Culture: I wanna be Adore

Life is a party for really real drag queen

Jun 11, 2014 at 5:00 am
Culture: I wanna be Adore

The past decade of reality TV has seen some highs and some very low lows, and Danny Noriega has seen it all. First achieving notice in 2008 as an “American Idol” semi-finalist, his sassy teen attitude made him a regular punchline for Joel McHale on “The Soup.” After a brief phase as YouTube personality Angel Baby, the singer, now 24, has become better known and more beloved as drag queen Adore Delano, a runner-up on the recent season of “RuPaul’s Drag Race.”

“They still say, ‘Angel Baby’ and ‘YouTube’ and stuff like that, but it’s mostly ‘Adore,’” when he encounters fans these days. “Like, I had kids in Party City the other day that were crying, and I was so uncomfortable and scared. Like, it was so awesome these 13-year-old little girls were excited to meet Adore. What the fuck?” laughs Noriega.

The mother-loving native of Azusa, Calif., has been on the road lately, satiating Adore fans with nightclub gigs like next week’s stop at Play. Life on tour has been an adjustment for the surprisingly reclusive queen known for shouting out “Party!” in any situation. “I do love to party and I love being around crowds, but when I’m not working, I just wanna be by myself, with a fucking box of pizza, and that’s my party time,” he says. “I love my alone time.”

His current persona was born after seeing earlier “Drag Race” contestant Raven perform at a West Hollywood club three years ago. After performing at various southern California clubs, including a stint hosting a weekly Friday night show called “Sour Puss,” Adore Delano finally made it back onto the hot reality competition series of the moment. While seeming unlikely to win at first, for a handful of reasons including an inability to sew, Adore finally got on track, impressing the judges and fans with other skills — including singing, rapping and comedy — and an unexpectedly charming side.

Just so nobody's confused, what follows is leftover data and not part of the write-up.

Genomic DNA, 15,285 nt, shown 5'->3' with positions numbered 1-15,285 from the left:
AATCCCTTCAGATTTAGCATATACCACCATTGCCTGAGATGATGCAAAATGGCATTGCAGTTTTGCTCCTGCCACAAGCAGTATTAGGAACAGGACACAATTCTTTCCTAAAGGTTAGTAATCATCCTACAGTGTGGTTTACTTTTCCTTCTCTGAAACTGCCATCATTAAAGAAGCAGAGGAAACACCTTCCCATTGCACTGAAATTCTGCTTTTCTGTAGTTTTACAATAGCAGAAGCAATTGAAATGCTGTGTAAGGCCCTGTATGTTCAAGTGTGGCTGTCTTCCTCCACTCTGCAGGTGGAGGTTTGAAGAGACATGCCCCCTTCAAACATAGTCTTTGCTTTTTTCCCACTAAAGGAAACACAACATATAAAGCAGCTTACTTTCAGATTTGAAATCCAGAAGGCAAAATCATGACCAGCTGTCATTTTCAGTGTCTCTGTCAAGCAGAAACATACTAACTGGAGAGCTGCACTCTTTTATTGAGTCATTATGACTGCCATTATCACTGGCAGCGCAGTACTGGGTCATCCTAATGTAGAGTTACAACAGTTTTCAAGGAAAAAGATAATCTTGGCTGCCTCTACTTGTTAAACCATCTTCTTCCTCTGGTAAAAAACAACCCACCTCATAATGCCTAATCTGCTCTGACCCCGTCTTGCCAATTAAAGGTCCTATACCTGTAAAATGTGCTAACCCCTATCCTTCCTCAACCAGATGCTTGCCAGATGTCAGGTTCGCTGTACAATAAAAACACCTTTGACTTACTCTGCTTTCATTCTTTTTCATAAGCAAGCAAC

Though not the winner, Adore has made the most of the experience for Noriega: In addition to finally making good money touring, an Adore Delano album — Till Death Do Us Party — was released last week, featuring sure-to-be hits like “DTF,” “I Look Fuckin’ Cool” and “Party.” Sewing is an art not yet mastered, though, he says: “No, but I got a fuckin’ bomb-ass glue gun!”

Adore also gets to inspire those 13-year-olds, living as the kind of role model he didn’t have a decade ago. “When I was 12, I looked up to Marilyn Manson, shit like that. I loved him. I loved people that pushed boundaries, like Anna Nicole Smith and Freddie Mercury, people like that. I wasn’t really, like, ‘Ooh, Good Charlotte!,’ or the bands that were popular … I was more focused on kind of what people made history in pop culture, for different reasons — like, why people were so attracted to Queen in the ’80s and why Freddie Mercury was a fucking lyrical genius. I was clearly obsessed with him when I was a kid, and I love Marilyn Manson so much.”

He has a theory on why young kids can look up to him and other queens. “They’re powerful, they’re fun, they’re almost like double personality superhero anime characters. That’s the awesome thing about (“RuPaul’s Drag Race”), though, is they’re putting drag in a different light, kind of pushing it almost mainstream.”

Fans don’t see everything that happens on set, though. He says his friend Laganja Estranja’s epic meltdown was even more epic, and that viewers only got to see a snippet of what went on for hours. It happened, he says, because the queen decided to change her persona shortly before filming began, becoming unfocused and confusing the producers who had cast her for what they had seen in the clubs. “If you don’t go into the competition with a fully developed character, you are completely fucked,” says Noriega. “She wasn’t aware that it was coming off phony bologna because she hadn’t done it for a while.”

Adore Delano isn’t much different than Danny Noriega, and that authenticity got her — and him — this far. The Louisville appearance will be “a fucking party,” because he likes the flyover states. “I feel like there’s a different appreciation of drag and I … do you guys have Whataburger? Oh, fuck, man, it’s so good.”

‘Hard Candy’ with Adore Delano

Wednesday, June 18

Play Dance Bar

1101 E. Washington St.

$10-$15; 9 p.m.